By Shelia Hardy
I have to say with all honesty that I found the first half of the book a bit too slow. And grew somehow impatient. Nevertheless I carried on reading and little by little glimpses of information casted light upon Eliza’s work and life.
Her pioneering work certainly made a most important mark and she’s been rediscovered time and time again specially in moments of crisis or social introspection as she so earnestly champions dedication, hard work and efficiency in food preparation. In other words she translates the stiff upper lip to its domestic equivalent.
Perhaps her more renowned cookery book, originally published in 1845 under the title:
Modern Cookery, In All Its Branches: Reduced to a System of Easy Practice, for the Use of Private Families. In a Series of Practical Receipts, Which Have Been Strictly Tested, And are Given with the Most Minute exactness.
When it was reprinted in 1860 the title changed slightly to:
Modern Cookery, For Private Families, Reduced to a System of Easy Practice, In a Series of Carefully Tested Receipts, In Which the Principles of Baron Liebig and Other Eminent Writers Have Been as Much as Possible Applied and Explained.
Then as now, she saw with despair and concern how the loss of cooking skills was the origin of most health and nutritional problems in a society, alongside with a low consumption of fresh vegetables and the over reliance on mass produced foods such as low quality bread.
When it comes to bread, instead of blaming the bakers themselves for using questionably good supplies and adding harmful substances such as alum to whiten the bread, she instead seems empathetic: “in the middle of the nineteenth century bread making is still a cruel labour!” […] “Every woman, high or low, ought to know how to make bread; if she do not she is a mere burthen upon de community”.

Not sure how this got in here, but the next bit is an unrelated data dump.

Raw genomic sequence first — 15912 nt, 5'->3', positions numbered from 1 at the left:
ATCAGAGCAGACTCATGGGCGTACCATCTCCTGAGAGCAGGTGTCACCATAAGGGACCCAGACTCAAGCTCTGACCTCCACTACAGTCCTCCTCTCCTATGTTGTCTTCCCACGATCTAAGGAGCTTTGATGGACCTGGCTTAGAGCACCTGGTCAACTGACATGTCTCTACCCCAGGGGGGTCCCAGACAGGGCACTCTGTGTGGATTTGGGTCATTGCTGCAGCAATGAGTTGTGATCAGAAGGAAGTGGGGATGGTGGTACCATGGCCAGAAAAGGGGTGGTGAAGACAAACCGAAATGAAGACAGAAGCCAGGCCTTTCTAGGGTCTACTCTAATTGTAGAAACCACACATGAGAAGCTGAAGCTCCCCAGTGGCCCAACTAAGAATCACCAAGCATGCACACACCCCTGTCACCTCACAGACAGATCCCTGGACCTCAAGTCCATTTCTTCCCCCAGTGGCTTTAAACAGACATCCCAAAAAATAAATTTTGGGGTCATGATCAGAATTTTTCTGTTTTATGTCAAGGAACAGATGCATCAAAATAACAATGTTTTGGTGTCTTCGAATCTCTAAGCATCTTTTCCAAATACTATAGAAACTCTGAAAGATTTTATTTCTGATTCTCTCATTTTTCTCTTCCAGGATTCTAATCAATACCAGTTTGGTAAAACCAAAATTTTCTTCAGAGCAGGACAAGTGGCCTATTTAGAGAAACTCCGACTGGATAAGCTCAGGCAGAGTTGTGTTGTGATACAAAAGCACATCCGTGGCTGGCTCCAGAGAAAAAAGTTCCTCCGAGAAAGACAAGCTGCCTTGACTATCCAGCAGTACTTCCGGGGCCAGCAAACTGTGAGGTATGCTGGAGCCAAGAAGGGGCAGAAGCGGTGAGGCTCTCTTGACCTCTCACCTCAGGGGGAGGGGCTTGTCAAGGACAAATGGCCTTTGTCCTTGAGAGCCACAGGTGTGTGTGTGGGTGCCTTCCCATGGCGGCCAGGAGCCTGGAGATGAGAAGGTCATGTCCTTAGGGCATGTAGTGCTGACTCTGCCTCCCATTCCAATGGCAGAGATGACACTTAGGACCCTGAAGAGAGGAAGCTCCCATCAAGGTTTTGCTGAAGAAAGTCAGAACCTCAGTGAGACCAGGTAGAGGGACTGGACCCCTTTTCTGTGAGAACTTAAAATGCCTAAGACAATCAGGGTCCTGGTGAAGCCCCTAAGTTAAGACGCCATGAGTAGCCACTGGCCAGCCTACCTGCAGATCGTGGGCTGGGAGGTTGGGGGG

One of course must read her views with a certain historical distance as I think she meant this with the best of intentions keeping the wellbeing of British families very much at heart.
After finishing this book I have reflected on several things.
First there is no doubt that Miss Acton was a highly perceptive woman, as a good Victorian and a teacher no less she had a very compelling approach to things.
The way she structured “English bread-book for domestic use, adapted to families of every grade” in such a comprehensive fashion, explaining bread making methods, the composition of bread, flour even ovens was without a doubt a definitive precedent to Elizabeth David’s own “English Bread and Yeast Cookery”.
Elizabeth David experimented repeatedly with Miss Acton’s recipe for potato bread, to reproduce the loaf on the left picture I followed one of David’s method with great results. You can read more about that here.
I must say I disagree with the chosen title of the book. But hear me out why, Shelia Hardy made such an extensive research and effort to publish this book to make Acton some justice that the title somehow casts a shadow over both the book and Acton herself, a character so elusive and influential that must be known for her own merits and not her over (rather questionably) enthusiastic followers who cashed in on her work without crediting her.
I bought this book last year during a visit in Carlisle, Cumbria in one of the most fascinating bookshops I’ve ever been! So big and vast that MrD and myself lost track of time and spent over two hours at Bookcase, the argest independent bookshop in Britain.